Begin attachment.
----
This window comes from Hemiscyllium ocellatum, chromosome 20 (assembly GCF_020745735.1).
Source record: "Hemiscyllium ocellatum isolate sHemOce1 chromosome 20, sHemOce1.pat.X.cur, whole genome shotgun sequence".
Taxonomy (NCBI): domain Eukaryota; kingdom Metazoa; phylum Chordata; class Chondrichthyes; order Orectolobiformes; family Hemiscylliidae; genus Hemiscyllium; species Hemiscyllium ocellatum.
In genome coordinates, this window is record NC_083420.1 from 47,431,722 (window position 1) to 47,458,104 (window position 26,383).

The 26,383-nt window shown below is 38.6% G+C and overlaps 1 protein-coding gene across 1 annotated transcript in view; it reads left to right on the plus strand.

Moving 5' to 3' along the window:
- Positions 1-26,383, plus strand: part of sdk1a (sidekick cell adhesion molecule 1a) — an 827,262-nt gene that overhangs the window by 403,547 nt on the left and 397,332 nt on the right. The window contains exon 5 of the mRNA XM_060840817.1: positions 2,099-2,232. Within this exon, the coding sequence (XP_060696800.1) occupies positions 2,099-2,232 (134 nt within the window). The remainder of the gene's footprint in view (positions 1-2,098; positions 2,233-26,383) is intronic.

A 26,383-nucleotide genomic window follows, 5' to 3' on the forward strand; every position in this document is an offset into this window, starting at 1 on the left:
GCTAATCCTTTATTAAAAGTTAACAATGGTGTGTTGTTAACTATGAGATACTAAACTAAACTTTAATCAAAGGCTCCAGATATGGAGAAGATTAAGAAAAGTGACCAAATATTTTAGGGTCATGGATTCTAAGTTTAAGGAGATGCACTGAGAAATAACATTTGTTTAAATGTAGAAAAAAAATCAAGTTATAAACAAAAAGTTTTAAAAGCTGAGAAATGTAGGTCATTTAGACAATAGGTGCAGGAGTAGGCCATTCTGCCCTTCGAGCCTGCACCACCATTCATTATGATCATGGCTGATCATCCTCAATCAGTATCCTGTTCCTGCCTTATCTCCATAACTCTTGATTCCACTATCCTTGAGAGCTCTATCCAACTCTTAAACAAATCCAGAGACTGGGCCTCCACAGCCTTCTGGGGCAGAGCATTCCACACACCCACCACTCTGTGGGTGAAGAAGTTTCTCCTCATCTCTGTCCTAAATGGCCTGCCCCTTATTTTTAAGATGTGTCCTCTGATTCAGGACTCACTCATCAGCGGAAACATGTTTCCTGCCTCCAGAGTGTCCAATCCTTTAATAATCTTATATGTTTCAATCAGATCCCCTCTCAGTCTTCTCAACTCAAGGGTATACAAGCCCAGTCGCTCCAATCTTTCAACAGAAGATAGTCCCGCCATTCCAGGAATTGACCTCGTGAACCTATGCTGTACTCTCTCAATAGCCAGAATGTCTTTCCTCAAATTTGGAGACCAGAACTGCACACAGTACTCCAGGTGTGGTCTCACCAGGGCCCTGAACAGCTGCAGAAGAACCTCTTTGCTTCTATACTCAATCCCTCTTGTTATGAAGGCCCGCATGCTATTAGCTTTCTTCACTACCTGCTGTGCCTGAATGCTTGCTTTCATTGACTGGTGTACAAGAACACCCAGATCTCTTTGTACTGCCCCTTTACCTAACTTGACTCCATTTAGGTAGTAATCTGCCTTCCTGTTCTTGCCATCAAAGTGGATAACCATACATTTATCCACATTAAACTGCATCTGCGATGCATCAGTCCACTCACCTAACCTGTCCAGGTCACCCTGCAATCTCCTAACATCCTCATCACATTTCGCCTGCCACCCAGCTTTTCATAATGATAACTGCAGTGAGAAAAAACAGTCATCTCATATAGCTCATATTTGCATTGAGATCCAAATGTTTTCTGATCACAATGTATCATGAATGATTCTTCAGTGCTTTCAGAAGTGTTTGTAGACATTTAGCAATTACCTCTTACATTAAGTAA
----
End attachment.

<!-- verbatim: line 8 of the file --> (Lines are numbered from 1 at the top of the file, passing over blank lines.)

A 26,383-nucleotide genomic window follows, 5' to 3' on the forward strand; every position in this document is an offset into this window, starting at 1 on the left: